geometric features
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Cobot ◽  
2022 ◽  
Vol 1 ◽  
pp. 2
Hao Peng ◽  
Guofeng Tong ◽  
Zheng Li ◽  
Yaqi Wang ◽  
Yuyuan Shao

Background: 3D object detection based on point clouds in road scenes has attracted much attention recently. The voxel-based methods voxelize the scene to regular grids, which can be processed with the advanced feature learning frameworks based on convolutional layers for semantic feature learning. The point-based methods can extract the geometric feature of the point due to the coordinate reservations. The combination of the two is effective for 3D object detection. However, the current methods use a voxel-based detection head with anchors for classification and localization. Although the preset anchors cover the entire scene, it is not suitable for detection tasks with larger scenes and multiple categories of objects, due to the limitation of the voxel size. Additionally, the misalignment between the predicted confidence and proposals in the Regions of the Interest (ROI) selection bring obstacles to 3D object detection. Methods: We investigate the combination of voxel-based methods and point-based methods for 3D object detection. Additionally, a voxel-to-point module that captures semantic and geometric features is proposed in the paper. The voxel-to-point module is conducive to the detection of small-size objects and avoids the presets of anchors in the inference stage. Moreover, a confidence adjustment module with the center-boundary-aware confidence attention is proposed to solve the misalignment between the predicted confidence and proposals in the regions of the interest selection. Results: The proposed method has achieved state-of-the-art results for 3D object detection in the  Karlsruhe Institute of Technology and Toyota Technological Institute (KITTI) object detection dataset. Actually, as of September 19, 2021, our method ranked 1st in the 3D and Bird Eyes View (BEV) detection of cyclists tagged with difficulty level ‘easy’, and ranked 2nd in the 3D detection of cyclists tagged with ‘moderate’. Conclusions: We propose an end-to-end two-stage 3D object detector with voxel-to-point module and confidence adjustment module.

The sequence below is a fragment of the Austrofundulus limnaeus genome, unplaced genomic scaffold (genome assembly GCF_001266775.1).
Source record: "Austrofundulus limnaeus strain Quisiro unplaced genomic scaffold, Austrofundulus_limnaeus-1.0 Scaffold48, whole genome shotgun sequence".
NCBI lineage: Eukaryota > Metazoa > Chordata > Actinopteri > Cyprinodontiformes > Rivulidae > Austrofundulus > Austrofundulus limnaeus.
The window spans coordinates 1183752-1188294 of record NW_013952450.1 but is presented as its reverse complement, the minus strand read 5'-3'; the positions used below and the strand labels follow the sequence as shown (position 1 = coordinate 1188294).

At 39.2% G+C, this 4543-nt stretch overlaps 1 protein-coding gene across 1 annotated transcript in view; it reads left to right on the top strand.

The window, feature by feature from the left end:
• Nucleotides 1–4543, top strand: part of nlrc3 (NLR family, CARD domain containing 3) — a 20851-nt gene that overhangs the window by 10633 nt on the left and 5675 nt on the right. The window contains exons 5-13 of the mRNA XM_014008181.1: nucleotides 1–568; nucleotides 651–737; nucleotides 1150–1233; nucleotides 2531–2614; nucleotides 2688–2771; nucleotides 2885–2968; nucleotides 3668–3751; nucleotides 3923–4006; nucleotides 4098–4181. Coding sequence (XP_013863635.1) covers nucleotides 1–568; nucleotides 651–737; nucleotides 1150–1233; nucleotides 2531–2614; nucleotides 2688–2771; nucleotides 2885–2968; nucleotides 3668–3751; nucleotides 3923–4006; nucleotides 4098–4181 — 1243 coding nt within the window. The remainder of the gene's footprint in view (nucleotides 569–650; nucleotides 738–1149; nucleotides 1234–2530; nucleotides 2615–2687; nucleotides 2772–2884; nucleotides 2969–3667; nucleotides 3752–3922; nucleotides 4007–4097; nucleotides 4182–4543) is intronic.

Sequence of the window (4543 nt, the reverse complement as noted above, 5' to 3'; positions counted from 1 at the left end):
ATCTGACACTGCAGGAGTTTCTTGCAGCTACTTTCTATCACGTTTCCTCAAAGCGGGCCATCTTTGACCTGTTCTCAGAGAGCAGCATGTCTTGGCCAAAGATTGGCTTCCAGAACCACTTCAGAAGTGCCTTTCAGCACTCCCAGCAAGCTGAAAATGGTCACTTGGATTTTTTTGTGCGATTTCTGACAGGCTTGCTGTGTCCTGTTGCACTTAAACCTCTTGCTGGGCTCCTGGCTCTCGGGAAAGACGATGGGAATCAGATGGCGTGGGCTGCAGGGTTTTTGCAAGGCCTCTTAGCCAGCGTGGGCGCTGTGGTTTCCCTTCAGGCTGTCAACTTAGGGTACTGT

Harmandeep Singh ◽  
Vipul Sharma ◽  
Damanpreet Singh